My brethren, have not the faith of our Lord Jesus Christ, the Lord of glory, with respect of persons. - James 2:1
The tent was erected in a park downtown in a city in northern California. It was to be an event of worship. The tent was open during the day for people to enter and praise the Lord. There would be speakers and music in the evening, commencing with a parade for Jesus the next day.
As a man approached the tent, he was greeted by one of the workers. “Are you coming to worship the Lord?” she asked cheerfully.
With his arm wrapped around a Bible, he looked at her with disdain and answered arrogantly, “Of course I have come to worship the Lord!” Then he stomped off into the tent in his expensive, shiny polished shoes.
Shortly after that, my husband and I encountered a street man nearby. He was very sick and coughing. He asked us what the tent was for and we told him. He said that he was a Christian, but had fallen away, enslaved now by his addiction to alcohol. He confessed to us his regret, his weakness and grief over the mess he had made of his life.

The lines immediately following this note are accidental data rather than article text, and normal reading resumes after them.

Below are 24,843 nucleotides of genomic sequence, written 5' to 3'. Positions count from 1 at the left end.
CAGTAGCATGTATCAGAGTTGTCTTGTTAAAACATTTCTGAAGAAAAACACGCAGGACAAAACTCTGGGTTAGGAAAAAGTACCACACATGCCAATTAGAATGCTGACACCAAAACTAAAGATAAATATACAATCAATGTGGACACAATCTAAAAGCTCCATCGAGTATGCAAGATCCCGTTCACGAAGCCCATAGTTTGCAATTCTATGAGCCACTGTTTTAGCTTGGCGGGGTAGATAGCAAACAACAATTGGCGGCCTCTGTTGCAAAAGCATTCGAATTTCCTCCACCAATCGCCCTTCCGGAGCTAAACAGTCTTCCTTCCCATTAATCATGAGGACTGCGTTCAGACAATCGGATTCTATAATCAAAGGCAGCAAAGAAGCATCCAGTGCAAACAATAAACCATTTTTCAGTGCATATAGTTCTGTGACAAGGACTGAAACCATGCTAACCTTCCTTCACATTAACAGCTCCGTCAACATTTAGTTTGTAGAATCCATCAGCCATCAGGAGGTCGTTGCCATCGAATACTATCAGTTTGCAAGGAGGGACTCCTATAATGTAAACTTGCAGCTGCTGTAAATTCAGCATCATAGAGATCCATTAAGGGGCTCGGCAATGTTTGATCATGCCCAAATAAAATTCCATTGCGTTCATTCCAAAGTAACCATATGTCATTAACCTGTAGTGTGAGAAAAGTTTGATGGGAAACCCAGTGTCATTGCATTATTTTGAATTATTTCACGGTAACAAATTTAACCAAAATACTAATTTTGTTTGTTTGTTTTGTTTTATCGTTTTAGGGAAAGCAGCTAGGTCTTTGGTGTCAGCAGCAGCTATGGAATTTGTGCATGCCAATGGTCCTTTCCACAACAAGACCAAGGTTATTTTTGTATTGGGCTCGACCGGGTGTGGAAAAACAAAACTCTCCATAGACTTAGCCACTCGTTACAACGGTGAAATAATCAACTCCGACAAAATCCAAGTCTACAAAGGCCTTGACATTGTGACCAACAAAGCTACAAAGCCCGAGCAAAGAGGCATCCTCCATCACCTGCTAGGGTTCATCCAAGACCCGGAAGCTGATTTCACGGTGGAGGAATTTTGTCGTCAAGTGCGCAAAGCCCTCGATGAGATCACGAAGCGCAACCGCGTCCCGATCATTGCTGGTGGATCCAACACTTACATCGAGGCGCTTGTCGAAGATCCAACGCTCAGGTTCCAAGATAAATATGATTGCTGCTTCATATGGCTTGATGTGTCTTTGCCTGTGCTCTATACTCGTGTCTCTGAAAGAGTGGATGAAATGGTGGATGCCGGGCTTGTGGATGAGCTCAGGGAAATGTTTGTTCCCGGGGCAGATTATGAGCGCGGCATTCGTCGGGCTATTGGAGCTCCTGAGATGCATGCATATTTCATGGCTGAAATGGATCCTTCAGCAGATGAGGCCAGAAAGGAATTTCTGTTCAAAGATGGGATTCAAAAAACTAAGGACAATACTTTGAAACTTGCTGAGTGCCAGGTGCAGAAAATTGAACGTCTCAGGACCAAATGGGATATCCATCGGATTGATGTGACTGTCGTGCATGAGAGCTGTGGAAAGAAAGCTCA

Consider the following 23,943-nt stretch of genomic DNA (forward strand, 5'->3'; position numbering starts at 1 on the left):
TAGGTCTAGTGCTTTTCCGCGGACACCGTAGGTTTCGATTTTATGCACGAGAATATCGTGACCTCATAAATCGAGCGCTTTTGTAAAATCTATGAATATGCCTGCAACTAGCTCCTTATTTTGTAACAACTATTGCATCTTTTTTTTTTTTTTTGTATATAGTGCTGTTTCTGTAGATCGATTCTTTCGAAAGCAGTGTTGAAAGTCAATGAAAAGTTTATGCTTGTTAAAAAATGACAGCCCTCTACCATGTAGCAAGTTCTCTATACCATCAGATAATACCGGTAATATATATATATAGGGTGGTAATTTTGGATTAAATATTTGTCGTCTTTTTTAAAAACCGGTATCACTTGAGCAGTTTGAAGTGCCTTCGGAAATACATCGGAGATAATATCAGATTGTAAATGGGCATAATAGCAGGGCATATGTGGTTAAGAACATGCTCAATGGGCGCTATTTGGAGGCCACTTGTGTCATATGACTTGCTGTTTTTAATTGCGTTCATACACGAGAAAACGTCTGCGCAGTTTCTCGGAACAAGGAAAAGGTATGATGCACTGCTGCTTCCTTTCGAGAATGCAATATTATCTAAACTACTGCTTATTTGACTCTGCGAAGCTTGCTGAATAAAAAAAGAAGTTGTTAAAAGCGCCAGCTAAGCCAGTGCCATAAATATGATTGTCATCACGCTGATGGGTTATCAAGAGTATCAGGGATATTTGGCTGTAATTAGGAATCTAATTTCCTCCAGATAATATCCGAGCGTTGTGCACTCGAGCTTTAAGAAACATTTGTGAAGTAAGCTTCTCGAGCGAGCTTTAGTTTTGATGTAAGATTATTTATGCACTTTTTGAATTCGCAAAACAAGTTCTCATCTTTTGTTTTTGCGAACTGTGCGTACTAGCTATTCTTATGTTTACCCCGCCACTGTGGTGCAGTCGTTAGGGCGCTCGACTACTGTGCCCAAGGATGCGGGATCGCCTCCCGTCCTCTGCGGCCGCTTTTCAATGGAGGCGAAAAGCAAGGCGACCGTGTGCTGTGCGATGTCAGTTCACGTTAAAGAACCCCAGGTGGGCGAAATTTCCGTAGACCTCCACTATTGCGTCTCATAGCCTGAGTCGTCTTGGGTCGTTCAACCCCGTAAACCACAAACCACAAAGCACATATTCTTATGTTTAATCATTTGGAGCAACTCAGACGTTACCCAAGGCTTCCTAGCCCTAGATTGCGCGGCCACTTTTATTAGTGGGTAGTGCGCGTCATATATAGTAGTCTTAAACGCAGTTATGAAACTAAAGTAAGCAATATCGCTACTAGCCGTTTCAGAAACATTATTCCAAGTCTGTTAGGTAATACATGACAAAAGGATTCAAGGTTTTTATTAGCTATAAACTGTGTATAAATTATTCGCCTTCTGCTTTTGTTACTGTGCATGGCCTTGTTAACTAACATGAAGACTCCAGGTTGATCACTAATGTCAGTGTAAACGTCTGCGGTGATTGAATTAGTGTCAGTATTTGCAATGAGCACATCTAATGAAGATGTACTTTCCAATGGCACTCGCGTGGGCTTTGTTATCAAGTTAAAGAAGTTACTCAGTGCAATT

We asked him if he would like to come into the tent for a while. “Yes,” he said. He wanted to come to a place where people were worshipping the Lord.
He was following us into the tent, but as I came inside and looked behind me, he wasn’t there. I went back into the foyer and saw that he was sitting in a chair by the entrance. He had been intercepted by several of the workers who refused to let him into the “sanctuary.” One of the pastors prayed for him, but that was as far as it was going to go. He was deemed by those in charge as being not worthy enough to enter into the presence of the Lord.
I was told by one of the staff members that in some cities they would have people guarding the doors to keep the street people from coming inside to find shelter.
I thought of the arrogant, prideful man in the shiny shoes who had no problem coming into that tent of worship, and the ragged,repentant, sorrowful street man with the soiled, shoddy shoes who was not permitted to enter what these people had esteemed as holy.
Man judges the outward appearance, but God sees the hearts (I Samuel 16:7).
I wondered if the God who has called us to serve “The Least of These” was pleased with the worship of those who were appointed to guard the doors of His sanctuary.
The sky was slowly turning to gray. They were praying that it would not rain on the day of the parade in Jesus’ honor. I knew that it would, and it did; for the Lord could not refrain from weeping.
Copyright 2006 by H.D. Shively
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